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How and Why We Cry

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How and Why We Cry

By Allison Ford, DivineCaroline

Crying is an emotional reaction that’s completely unique to humans. Our capacity for complex thoughts and feelings means that we can cry whether we’re overwhelmed with any emotion–happiness, despair, or fear–but not everyone cries the same way or for the same reasons. Some people break into tears at the drop of a hat; others remain stony-faced even when confronted with great tragedy or pain. Understanding the impulse to cry isn’t always easy, but understanding the psychological and evolutionary reasons we do it is even more complicated.

Sad or Hurt, Same Response
All tears are comprised mainly of water, oil, and mucous and are produced in the lachrymal glands near the eyes. Made of the same stuff, we actually have three different kinds of tears: basal, which protect and moisten our eyes; reflex, which flush irritants and foreign objects from our eyes; and emotional tears, which are produced in response to strong emotions or pain. The body automatically produces basal and reflex tears, but emotional tears are only ones produced by the process we think of as crying. Emotional tears have been shown to contain higher levels of certain hormones like prolactin, which is associated with breastfeeding and milk production, and manganese, which helps regulate our moods.

Emotion and pain are both processed in the limbic system, the area of the brain that also processes memories, our senses, and behavior. Humans can cry whether we’re in emotional pain or physical pain, and regardless of the stimulus, the tears are the same. Because of this lack of differentiation, some researchers believe that the body can’t really distinguish between emotional and physical pain at all. Even though the mind knows the difference between a broken heart and a stubbed toe, the body generates the same response to both.

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At DivineCaroline.com, women come together to learn from experts in the fields, of health, sustainability, and culture; to reflect on shared experiences; and to express themselves by writing and publishing stories about anything that matters to them. Here, real women publish like real pros. Together, with our staff writers, they’re discussing all facets of women’s lives from relationships and careers, to travel and healthy living. So come discover, read, learn, laugh and connect at DivineCaroline.com.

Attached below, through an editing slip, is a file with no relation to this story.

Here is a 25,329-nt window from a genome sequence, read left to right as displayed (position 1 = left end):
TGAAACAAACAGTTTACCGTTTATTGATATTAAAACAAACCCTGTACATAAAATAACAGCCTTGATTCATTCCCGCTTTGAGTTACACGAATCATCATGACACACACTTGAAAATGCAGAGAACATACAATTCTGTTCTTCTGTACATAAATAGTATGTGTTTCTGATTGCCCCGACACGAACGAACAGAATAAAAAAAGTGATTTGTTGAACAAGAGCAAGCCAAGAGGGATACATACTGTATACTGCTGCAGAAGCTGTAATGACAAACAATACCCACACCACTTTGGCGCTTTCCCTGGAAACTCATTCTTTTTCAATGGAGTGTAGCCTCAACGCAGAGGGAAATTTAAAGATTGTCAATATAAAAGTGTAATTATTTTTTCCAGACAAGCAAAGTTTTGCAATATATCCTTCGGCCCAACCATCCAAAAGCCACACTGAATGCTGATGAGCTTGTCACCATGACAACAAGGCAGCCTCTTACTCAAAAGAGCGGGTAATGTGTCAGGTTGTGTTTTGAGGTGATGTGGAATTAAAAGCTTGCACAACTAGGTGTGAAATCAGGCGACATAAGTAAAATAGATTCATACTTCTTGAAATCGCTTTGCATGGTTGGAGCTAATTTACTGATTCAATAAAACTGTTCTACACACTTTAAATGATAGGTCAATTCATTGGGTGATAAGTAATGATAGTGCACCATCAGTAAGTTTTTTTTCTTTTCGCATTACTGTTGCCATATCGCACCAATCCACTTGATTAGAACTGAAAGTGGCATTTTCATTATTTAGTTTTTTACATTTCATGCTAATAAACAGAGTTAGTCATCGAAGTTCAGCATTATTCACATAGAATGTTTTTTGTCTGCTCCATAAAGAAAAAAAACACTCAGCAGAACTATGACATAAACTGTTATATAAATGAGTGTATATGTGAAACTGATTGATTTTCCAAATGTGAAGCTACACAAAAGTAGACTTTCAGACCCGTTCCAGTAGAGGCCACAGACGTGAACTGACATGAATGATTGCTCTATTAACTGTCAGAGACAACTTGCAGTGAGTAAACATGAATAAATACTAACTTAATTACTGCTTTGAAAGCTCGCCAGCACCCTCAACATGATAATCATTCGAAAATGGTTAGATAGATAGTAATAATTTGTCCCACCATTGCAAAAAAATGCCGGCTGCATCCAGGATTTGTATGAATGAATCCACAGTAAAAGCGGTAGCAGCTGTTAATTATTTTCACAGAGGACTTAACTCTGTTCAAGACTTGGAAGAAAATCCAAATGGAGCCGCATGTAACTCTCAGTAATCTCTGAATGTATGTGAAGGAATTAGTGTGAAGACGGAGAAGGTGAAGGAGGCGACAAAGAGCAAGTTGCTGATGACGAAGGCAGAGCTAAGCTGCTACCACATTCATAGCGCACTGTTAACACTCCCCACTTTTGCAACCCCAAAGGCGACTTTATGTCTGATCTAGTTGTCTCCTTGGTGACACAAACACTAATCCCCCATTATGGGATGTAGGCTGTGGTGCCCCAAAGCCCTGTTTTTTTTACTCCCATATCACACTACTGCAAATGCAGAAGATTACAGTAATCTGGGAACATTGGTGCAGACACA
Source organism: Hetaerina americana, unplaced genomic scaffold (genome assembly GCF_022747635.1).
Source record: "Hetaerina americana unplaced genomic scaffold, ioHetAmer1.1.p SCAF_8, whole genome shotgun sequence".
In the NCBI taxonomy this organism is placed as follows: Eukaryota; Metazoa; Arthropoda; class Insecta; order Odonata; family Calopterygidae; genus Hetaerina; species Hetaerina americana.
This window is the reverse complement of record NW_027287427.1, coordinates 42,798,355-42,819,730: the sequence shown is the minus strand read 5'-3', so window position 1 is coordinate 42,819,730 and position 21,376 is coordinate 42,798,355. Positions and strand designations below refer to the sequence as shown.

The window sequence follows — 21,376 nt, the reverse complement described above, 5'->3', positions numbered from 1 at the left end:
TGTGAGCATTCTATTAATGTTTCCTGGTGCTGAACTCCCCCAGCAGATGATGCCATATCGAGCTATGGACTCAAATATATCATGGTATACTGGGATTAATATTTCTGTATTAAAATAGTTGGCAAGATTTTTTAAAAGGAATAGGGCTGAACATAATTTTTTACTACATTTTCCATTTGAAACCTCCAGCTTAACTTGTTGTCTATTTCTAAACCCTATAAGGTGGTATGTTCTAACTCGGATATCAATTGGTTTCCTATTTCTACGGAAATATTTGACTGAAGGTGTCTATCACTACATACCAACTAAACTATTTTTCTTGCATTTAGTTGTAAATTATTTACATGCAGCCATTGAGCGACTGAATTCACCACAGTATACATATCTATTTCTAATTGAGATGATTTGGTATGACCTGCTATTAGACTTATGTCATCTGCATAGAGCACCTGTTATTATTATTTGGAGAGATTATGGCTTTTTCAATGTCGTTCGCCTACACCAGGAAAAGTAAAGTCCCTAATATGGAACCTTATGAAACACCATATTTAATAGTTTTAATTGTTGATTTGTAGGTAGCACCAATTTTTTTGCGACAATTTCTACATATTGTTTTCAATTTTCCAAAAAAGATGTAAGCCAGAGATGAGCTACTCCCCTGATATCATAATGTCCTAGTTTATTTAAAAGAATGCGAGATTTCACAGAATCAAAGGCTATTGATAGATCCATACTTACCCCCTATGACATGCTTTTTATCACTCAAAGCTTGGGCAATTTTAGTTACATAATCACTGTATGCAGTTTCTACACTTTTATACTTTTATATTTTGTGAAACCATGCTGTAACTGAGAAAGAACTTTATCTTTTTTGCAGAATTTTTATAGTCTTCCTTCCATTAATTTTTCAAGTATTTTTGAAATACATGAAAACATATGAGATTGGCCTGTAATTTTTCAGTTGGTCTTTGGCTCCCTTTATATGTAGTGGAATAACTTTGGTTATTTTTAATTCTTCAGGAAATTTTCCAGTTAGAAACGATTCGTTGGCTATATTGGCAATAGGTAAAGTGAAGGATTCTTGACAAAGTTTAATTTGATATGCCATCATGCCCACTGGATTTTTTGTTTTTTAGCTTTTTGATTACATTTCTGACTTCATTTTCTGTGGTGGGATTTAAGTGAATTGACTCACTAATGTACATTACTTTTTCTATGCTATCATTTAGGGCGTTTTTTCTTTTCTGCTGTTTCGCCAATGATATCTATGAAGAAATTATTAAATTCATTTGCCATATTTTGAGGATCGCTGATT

195 comments

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8:16PM PDT on Jul 3, 2013

Interesting, ty.

8:15PM PDT on Jul 3, 2013

Interesting, ty.

6:13PM PDT on May 6, 2013

This article made me weep.:(

8:12AM PDT on Jun 20, 2011

Sometimes we try so hard to 'go on with life' that crying is pushed aside.

If you need help crying, read/sign/share my petition http://www.thepetitionsite.com/769/petition-to-deny-parole/

ALL petitions must be received BEFORE the hearing JUNE 29th!

I'm trying so hard to keep this man imprisoned, tears CANNOT interrupt my work!

12:58PM PDT on Apr 3, 2011

Interesting article.

2:36PM PST on Jan 24, 2011

Very interesting article! And I can most certainly agree with the section about people who cry too often - I know a few cry-babies and it's true that after a while, whether you mean to or not, you become a little less sympathetic to the tears - sometimes good, sometimes bad I guess.

12:31PM PST on Jan 24, 2011

Upset hormones also cause the crying response. For the past 2 years, perhaps longer, I have been experiencing perimenopause, and am amazed at, and a trifle ungrateful for, the screwy and unpredictable hormonal shiftings, as well as the inconvienient physical effects and their accompanying social discomfort. At the slightest suggestion, I dissolve into tears. Sometimes I can regain my composure quickly, other times I cannot stop. It is also shocking that so many people are of the opinion that a person cries to be annoying or to manipulate others. These folks probably haven't considered that having tears is frustrating, annoying, and embarrassing to the person who is crying, and express impatience, intolerance, disdain and contempt, thus spurring the tears into dispair. The more information that can be given in K-12 school biology classes, the better equipped our children and theirs will be in accepting, and expecting, that tears happen. Here's to the graceful validation of the human condition.

9:47PM PST on Jan 23, 2011

Thanks for sharing!

8:21AM PST on Jan 22, 2011

I think I'm a normal crier. I only cry when the situation breaks my heart, or over loss of a loved one, or pet, or frustration in an argument. I always said "If you feel like crying, go ahead and cry, it cleans out your eyes and you can see things more clearly."

8:35PM PST on Jan 24, 2010

Interesting facts

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